But after doing that I froze. I was very pleased with the outcome of these two paintings and while finishing up a couple of projects in between, I lost my nerve and wondered if I could ever replicate it again. The process of painting something and teaching someone else to paint the same thing are quite different. Just because you can paint well, doesn't necessarily mean you can teach others to do so. It is something that many don't consider. 

I had to begin all over again. While these designs came out nice, they were too much back and forth to make any real sense of things. What they needed was to be recreated by using a step-by-step, methodical process that the average artist would be able to follow and understand. I had to recall what colors worked for me and figure out how to lay them down in a way that someone even newer to the medium could follow along with. It was quite the challenge for me. 

After several attempts, I think I finally 'got it'. (Yes – I said SEVERAL). It took many trials and many errors, but things were finally sorting themselves out in my head and things 'clicked'. The fog lifted and I could see a clear path to follow as I once again recreated the seahorse. While it took a great deal of time, it felt wonderful to see it come to be. I went from being scared and feeling lost to painting with organization and confidence and I think the result is something that I can be proud of. I will feel good about offering this pattern and I feel that it will be something that a painter with even little experience can recreate. I am happy.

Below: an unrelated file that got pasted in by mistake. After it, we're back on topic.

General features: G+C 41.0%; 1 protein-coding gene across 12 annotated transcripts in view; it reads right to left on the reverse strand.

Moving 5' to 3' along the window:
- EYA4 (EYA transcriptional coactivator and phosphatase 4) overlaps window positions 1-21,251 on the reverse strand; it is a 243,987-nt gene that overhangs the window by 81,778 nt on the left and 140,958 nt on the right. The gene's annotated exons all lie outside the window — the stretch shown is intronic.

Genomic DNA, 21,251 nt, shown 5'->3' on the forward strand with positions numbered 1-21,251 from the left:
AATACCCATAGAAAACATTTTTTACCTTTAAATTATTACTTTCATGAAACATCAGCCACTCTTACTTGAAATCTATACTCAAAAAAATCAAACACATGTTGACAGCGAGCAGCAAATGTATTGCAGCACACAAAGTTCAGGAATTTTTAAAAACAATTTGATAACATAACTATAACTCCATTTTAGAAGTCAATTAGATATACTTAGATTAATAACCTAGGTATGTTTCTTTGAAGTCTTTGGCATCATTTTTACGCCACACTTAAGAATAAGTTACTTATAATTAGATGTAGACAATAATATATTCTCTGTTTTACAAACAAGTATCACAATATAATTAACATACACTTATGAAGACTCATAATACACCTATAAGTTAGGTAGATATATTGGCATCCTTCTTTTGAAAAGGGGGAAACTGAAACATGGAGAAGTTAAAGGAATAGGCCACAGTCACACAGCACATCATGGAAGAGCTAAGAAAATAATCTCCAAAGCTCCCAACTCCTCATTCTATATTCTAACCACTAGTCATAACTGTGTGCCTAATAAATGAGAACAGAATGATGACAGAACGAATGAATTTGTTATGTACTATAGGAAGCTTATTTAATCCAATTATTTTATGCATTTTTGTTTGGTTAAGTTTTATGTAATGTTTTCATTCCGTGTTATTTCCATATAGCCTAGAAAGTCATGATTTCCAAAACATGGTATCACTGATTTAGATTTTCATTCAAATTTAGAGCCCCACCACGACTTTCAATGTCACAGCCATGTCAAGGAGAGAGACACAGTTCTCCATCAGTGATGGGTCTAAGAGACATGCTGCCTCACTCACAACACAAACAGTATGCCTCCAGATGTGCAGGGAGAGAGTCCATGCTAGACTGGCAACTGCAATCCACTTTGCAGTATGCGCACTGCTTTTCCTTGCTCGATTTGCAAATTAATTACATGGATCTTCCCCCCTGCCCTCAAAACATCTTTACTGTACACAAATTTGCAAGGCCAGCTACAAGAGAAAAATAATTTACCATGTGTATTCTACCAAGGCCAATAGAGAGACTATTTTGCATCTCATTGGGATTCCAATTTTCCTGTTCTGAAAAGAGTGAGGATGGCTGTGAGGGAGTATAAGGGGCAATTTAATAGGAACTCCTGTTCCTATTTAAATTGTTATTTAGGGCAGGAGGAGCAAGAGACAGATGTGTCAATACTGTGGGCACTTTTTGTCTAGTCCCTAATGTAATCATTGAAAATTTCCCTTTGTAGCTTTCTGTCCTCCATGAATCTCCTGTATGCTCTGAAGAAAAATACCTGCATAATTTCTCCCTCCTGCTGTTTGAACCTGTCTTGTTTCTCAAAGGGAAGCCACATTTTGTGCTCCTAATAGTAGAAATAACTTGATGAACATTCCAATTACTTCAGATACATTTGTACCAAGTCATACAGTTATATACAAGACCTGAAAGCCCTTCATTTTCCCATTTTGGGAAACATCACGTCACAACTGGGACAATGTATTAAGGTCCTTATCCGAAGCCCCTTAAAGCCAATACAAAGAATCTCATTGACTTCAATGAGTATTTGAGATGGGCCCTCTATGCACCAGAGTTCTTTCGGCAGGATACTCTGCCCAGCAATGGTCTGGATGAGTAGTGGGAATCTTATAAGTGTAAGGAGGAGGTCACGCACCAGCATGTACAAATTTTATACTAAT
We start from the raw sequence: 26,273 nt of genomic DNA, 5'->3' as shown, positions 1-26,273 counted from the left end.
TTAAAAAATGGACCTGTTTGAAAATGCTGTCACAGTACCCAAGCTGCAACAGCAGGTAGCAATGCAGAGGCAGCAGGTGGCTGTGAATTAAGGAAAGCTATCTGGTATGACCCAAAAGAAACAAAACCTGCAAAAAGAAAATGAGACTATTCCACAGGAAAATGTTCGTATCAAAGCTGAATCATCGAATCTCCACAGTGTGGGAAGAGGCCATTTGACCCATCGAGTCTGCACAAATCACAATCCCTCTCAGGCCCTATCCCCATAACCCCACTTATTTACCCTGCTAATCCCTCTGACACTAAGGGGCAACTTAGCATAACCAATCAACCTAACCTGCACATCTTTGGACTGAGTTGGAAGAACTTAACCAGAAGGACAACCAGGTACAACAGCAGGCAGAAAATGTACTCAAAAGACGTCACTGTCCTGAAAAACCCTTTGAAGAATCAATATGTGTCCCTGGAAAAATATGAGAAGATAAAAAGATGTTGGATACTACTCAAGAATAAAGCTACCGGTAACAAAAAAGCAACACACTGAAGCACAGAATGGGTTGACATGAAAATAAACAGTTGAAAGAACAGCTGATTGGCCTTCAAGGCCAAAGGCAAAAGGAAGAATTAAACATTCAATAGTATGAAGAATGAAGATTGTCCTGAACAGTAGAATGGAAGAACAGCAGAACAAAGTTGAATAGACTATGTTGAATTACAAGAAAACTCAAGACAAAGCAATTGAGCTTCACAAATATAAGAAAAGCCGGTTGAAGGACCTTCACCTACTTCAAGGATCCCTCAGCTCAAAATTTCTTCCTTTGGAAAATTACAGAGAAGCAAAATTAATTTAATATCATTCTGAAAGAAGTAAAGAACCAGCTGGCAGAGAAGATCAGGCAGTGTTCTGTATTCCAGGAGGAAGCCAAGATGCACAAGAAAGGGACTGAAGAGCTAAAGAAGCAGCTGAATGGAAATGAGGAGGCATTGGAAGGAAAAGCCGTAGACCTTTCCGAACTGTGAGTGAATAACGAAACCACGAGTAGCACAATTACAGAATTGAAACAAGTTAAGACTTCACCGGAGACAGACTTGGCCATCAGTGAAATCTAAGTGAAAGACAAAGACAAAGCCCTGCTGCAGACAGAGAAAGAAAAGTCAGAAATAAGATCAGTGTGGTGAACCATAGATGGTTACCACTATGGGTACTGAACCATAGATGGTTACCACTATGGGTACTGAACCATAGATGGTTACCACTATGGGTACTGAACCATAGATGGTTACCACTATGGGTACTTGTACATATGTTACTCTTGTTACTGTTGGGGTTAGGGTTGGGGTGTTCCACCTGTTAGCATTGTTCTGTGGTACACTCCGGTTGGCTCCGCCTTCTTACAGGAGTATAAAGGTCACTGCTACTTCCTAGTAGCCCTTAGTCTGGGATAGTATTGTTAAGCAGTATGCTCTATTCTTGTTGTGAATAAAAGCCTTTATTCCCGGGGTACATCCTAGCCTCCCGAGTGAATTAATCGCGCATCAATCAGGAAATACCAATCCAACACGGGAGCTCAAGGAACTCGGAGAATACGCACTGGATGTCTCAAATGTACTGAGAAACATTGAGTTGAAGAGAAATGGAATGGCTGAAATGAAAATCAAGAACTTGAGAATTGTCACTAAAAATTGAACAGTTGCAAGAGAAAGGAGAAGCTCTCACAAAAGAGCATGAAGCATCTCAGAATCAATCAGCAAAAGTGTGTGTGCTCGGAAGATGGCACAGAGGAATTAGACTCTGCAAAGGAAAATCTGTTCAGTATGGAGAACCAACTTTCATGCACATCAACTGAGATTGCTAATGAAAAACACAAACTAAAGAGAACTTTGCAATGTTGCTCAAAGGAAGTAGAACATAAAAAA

As I applied each layer, I saw it come to life and what I created on paper actually matched what I envisioned:

As I added the final details, I knew in my heart that I had finally 'gotten it'. Things connected and the part of explaining things would not be difficult. 

I took probably over 100 photographs of the process, and they will not only help to remind me of the steps, but clarify them for the students. I am sure that it will be a pattern that I am proud of, and I hope that others will learn as much from it as I did. I think they will. 

So today I will be working on the photos as well as the writing of the instructions. It will probably take most of the day and I will be happy if by tomorrow I can call it finished. It took a bit longer than I would have anticipated, but I feel that the final result is very much worth it. Quality over quantity. 

I think that you can apply this train of thought to many aspects of your life. While we live in a world where we want everything to be done instantly, there are some things that just take time to complete correctly. There is nothing wrong with that. For I would rather product 10 excellent patterns each year than 100 mediocre designs. I know that is what my students and customers have come to expect from me and I am happy that I have set that standard for myself. It allows me to be truly proud of the work that I do and have the confidence to keep creating. 

I wouldn't have it any other way. 

Happy Monday to you all!

-- Designer/Artist/Teacher. Owner of Sheila Landry Designs ( Scroll saw, wood working and painting patterns and surfaces. "Knowledge is Power"

2 comments so far

View Celticscroller's profile


1205 posts in 1497 days

#1 posted 05-03-2016 02:41 AM

Beautiful Sheila! Your seahorse has a twinkle in his eye :) I like the background you have painted him on. He would make a beautiful greeting card.

-- Anna

View Sheila Landry (scrollgirl)'s profile

Sheila Landry (scrollgirl)

8991 posts in 2344 days

#2 posted 05-03-2016 05:04 PM

Thank you, Anna! I hope there will be lots of uses for this guy. :) It is a fun medium to work in!

Have a great day! Sheila

-- Designer/Artist/Teacher. Owner of Sheila Landry Designs ( Scroll saw, wood working and painting patterns and surfaces. "Knowledge is Power"